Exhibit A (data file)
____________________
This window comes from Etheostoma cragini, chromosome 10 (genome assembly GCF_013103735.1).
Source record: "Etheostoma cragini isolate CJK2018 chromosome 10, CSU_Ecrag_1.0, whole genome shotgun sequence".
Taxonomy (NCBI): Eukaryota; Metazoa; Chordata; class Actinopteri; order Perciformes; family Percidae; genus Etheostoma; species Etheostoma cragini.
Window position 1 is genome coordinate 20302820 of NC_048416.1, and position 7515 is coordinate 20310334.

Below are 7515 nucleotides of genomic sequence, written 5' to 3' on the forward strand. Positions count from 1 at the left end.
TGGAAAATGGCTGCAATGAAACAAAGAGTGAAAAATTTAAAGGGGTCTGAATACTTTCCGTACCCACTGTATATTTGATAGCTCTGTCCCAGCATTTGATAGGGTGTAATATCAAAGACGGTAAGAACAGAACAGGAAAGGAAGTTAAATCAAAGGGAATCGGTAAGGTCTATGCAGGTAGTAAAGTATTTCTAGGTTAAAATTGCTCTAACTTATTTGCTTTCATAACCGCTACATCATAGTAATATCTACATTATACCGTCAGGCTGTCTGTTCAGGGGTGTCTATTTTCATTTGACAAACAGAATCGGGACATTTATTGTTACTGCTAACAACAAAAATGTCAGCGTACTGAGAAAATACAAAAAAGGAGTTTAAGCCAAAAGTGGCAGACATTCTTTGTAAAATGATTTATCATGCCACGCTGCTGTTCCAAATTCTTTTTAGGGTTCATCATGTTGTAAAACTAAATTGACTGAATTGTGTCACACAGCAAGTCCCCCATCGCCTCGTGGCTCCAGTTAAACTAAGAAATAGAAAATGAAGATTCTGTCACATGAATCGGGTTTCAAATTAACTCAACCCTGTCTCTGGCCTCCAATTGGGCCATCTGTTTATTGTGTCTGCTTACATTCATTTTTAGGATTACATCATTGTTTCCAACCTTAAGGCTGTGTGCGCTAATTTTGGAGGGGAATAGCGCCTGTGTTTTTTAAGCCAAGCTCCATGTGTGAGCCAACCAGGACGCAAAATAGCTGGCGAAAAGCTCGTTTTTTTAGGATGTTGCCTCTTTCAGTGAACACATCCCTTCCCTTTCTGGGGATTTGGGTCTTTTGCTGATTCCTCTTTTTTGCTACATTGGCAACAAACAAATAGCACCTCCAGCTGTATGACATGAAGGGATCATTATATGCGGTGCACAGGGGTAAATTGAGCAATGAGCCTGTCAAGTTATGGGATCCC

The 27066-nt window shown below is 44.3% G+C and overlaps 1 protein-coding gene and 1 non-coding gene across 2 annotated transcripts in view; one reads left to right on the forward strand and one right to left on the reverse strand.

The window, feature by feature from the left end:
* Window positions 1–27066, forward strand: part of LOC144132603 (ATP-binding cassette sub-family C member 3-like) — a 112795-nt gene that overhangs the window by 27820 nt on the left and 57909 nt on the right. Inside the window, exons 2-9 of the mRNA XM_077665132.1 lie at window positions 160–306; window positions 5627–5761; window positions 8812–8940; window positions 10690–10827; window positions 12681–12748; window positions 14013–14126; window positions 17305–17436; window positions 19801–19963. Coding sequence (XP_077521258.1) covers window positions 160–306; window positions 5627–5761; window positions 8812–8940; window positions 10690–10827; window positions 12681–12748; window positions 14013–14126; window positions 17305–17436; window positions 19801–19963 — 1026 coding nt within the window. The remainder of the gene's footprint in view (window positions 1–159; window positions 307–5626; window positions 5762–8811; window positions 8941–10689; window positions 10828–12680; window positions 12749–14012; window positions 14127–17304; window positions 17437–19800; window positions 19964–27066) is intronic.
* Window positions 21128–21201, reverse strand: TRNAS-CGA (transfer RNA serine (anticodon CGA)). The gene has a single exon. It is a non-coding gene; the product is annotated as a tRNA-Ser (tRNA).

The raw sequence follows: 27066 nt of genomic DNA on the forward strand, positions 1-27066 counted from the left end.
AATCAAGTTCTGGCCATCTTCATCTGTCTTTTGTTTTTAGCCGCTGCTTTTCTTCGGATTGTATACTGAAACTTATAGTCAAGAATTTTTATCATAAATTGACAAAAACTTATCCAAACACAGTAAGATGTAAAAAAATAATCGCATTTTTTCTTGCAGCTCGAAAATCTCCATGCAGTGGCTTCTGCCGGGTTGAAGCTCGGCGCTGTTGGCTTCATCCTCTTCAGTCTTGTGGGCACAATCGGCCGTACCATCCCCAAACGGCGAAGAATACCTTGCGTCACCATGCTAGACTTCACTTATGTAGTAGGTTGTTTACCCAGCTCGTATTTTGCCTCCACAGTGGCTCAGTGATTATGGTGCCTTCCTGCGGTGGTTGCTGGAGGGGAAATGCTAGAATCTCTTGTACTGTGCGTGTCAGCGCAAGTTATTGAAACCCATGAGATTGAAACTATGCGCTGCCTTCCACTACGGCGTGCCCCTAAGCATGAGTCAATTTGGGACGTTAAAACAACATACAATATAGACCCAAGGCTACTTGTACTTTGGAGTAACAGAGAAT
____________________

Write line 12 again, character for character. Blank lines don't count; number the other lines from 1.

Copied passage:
AATCAAGTTCTGGCCATCTTCATCTGTCTTTTGTTTTTAGCCGCTGCTTTTCTTCGGATTGTATACTGAAACTTATAGTCAAGAATTTTTATCATAAATTGACAAAAACTTATCCAAACACAGTAAGATGTAAAAAAATAATCGCATTTTTTCTTGCAGCTCGAAAATCTCCATGCAGTGGCTTCTGCCGGGTTGAAGCTCGGCGCTGTTGGCTTCATCCTCTTCAGTCTTGTGGGCACAATCGGCCGTACCATCCCCAAACGGCGAAGAATACCTTGCGTCACCATGCTAGACTTCACTTATGTAGTAGGTTGTTTACCCAGCTCGTATTTTGCCTCCACAGTGGCTCAGTGATTATGGTGCCTTCCTGCGGTGGTTGCTGGAGGGGAAATGCTAGAATCTCTTGTACTGTGCGTGTCAGCGCAAGTTATTGAAACCCATGAGATTGAAACTATGCGCTGCCTTCCACTACGGCGTGCCCCTAAGCATGAGTCAATTTGGGACGTTAAAACAACATACAATATAGACCCAAGGCTACTTGTACTTTGGAGTAACAGAGAAT